Everyone Should Be a Leader

While we usually think of the leaders in an organization as being “at the top,” no great organization would be what it is without leaders at every level. Whether it’s a mail clerk expediting the delivery of a letter he recognizes as important or a VP going the extra mile to close the next big deal, leadership is important at all levels of an organization.

Being a leader comes down to wanting to make the world a better place, believes Helen Handfield-Jones, independent consultant on leadership and author of The War for Talent. “What does that mean? That sounds grand, but when people apply that idea to their work situations, it means having a vision of how your unit, or you as an individual, can be more effective and creative, go beyond day-to-day requirements, and energize others around that vision.”

The idea that a single, super-talented personality will guide and foster growth in an organization with out the help of others has been idealized in first-world cultures, but is not very realistic.

While it is true that such an outstanding personality can bring a lot to an organization no organization can thrive without team members from the bottom up who are willing to set the example and make it their mission to go beyond the base requirements of their office.

Why Everyone in an Enterprise Can — and Should — Be a Leader

Jody Victor: Alternatives to Directive Leadership

In most cultures today directive or autocratic leadership is considered to be outdated. Directive or autocratic leaders tell subordinates what to do and how to do it and the subordinates are valued for their ability to do things as they are are told to do them.

One issue with this style of leadership is that it is unlikely to maximize the perspectives and talents of each employee or team member. There are several other fairly distinct style of leadership that modern leaders are employing, however.

Consultative leaders seek and value the council of their entire team. While this type of leader is usually still task oriented, by including everyone’s ideas the team has the biggest pool of solutions to choose from when problem solving. A consultative leader is still directive in that they will make a final decisions and therefor stand apart from the team. A good example of this style is a baseball coach consulting with the pitcher and catcher about strategy.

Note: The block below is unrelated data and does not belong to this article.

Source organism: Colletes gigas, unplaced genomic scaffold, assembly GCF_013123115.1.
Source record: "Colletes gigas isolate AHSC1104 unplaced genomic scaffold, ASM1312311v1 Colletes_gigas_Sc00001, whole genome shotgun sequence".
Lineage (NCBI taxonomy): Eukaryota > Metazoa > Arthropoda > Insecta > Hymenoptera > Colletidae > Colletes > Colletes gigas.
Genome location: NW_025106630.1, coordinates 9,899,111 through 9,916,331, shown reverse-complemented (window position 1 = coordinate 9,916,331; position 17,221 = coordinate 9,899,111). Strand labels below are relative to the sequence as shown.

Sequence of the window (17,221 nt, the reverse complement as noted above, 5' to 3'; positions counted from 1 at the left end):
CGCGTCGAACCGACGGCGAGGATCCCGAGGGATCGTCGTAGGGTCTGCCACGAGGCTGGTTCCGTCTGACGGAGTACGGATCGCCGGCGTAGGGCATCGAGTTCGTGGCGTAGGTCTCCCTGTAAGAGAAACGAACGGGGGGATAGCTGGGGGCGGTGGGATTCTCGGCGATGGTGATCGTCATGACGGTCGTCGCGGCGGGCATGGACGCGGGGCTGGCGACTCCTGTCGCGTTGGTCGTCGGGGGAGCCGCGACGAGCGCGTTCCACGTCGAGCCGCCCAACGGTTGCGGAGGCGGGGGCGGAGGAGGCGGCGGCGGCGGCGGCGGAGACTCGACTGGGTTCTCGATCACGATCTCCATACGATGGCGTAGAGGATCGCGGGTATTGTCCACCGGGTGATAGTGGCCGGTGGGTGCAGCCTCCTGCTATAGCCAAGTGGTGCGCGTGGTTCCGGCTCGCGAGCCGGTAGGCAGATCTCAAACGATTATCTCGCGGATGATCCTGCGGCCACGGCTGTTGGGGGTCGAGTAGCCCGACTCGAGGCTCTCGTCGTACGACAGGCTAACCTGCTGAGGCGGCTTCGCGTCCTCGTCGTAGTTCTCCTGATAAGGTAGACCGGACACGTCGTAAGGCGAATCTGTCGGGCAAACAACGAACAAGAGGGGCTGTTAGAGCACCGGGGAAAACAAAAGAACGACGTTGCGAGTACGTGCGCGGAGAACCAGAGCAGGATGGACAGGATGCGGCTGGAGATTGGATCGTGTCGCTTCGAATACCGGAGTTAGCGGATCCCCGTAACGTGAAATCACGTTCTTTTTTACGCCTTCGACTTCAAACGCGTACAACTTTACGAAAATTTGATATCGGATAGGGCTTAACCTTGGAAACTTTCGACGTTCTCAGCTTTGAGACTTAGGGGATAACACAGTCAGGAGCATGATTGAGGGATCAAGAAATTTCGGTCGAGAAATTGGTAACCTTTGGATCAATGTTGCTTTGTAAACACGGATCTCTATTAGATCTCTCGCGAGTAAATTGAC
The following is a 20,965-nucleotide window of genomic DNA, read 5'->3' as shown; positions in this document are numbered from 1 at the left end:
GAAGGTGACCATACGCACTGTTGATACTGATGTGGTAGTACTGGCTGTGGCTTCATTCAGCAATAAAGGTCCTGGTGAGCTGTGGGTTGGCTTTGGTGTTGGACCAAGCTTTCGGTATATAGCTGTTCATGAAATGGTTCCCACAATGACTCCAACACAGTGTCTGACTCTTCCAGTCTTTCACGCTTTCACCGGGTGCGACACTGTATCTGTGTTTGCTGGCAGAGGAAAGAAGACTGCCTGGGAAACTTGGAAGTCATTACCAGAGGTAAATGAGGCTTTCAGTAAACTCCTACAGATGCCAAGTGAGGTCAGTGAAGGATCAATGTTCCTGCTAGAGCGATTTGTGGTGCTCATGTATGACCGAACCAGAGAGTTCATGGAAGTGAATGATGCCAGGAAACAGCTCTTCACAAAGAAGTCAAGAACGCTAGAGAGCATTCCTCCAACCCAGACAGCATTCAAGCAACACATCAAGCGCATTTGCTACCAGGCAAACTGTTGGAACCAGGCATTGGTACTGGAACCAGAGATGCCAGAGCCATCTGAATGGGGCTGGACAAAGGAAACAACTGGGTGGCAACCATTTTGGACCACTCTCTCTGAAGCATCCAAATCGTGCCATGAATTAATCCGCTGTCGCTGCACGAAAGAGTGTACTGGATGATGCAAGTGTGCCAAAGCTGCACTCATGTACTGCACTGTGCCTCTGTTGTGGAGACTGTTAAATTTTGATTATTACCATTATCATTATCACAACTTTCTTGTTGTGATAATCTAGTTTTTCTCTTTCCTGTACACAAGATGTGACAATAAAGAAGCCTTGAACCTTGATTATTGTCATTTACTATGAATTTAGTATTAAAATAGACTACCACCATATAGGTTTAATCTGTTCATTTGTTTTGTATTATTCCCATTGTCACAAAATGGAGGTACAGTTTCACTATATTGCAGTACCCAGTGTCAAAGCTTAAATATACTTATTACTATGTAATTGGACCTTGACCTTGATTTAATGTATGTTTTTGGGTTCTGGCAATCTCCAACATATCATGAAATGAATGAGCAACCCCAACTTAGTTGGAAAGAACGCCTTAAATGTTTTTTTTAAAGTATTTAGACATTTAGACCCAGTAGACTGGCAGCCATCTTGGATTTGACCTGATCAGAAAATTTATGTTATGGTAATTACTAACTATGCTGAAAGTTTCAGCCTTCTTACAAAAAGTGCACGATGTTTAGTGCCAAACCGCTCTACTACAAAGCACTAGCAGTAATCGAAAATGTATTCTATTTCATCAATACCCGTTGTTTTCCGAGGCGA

The consultative leader might take their style a step further by becoming a participative leader and put himself on more even ground with his team by working in the group. Participative leaders will still need to be directive at times by moderating the conversation or setting down timelines for decision making. However, final decisions are owned by the group, not by the leader alone.

At the other end of the spectrum from the participative leader, the delegative steps back and allows the team autonomy. Again, this type of leader may to be directive when it comes to logistics, but will be a hands-off mentor figure to the group. Decision making may be owned completely by the team in this type of relationship.

Finally, there are negotiative leaders. This style involves offering incentives to entice his followers towards success. This type of leader is often fairly directive and values his own decision making as a leader. Unlike a fully directive leader, a negotiator often values ends over means, allowing individuals and teams room to try their own ideas. There is a long standing tradition of this style in sales in which sales people or teams receive commissions on sales.

Whatever alternative leadership style one adopts it will be necessary at times for a leader to step in and make some directive decisions, however choosing one of these alternative styles will allow a leader to get the most out of their team.

http://www.leadershipgeeks.com/directive-leadership/

The Value of Grit

As adults most of are both leaders and followers and regardless of our role we typically desire success for both ourselves and others. And while there have been thousands of studies conducted and many books written on the subject a “formula” to success remains illusive.

Angela Lee Duckworth, former high level consultant turned 7th grade math teacher and psychologist has been studying the idea of “grit” as related to success and has some interesting findings to share in her TEDtalk on education.

While Duckworth’s focus is on education, her findings and implied advice can be useful for anyone wishing to accomplish their goals.

Duckworth left a high level consulting career to become a 7th grade math teacher. In her 7th grade classrooms she noticed that IQ was not the best factor to determine which students in her classes would succeed and fail. She found that those students with “grit” (which she also defines as passion and perseverance) had the highest chances of success regardless of any other factor.

She left teaching to pursue a masters degree in psychology and to study the relevance of “grit” as related to success. She conducted her studies across many walks of life and found that “grit”—passion, perseverance, stamina, hard work, “sticking with your future”—was more important than social intelligence, physical health, good looks and IQ, which are all factors traditional considered to be very important to success.

You can listen to Duckworth’s TEDtalk here: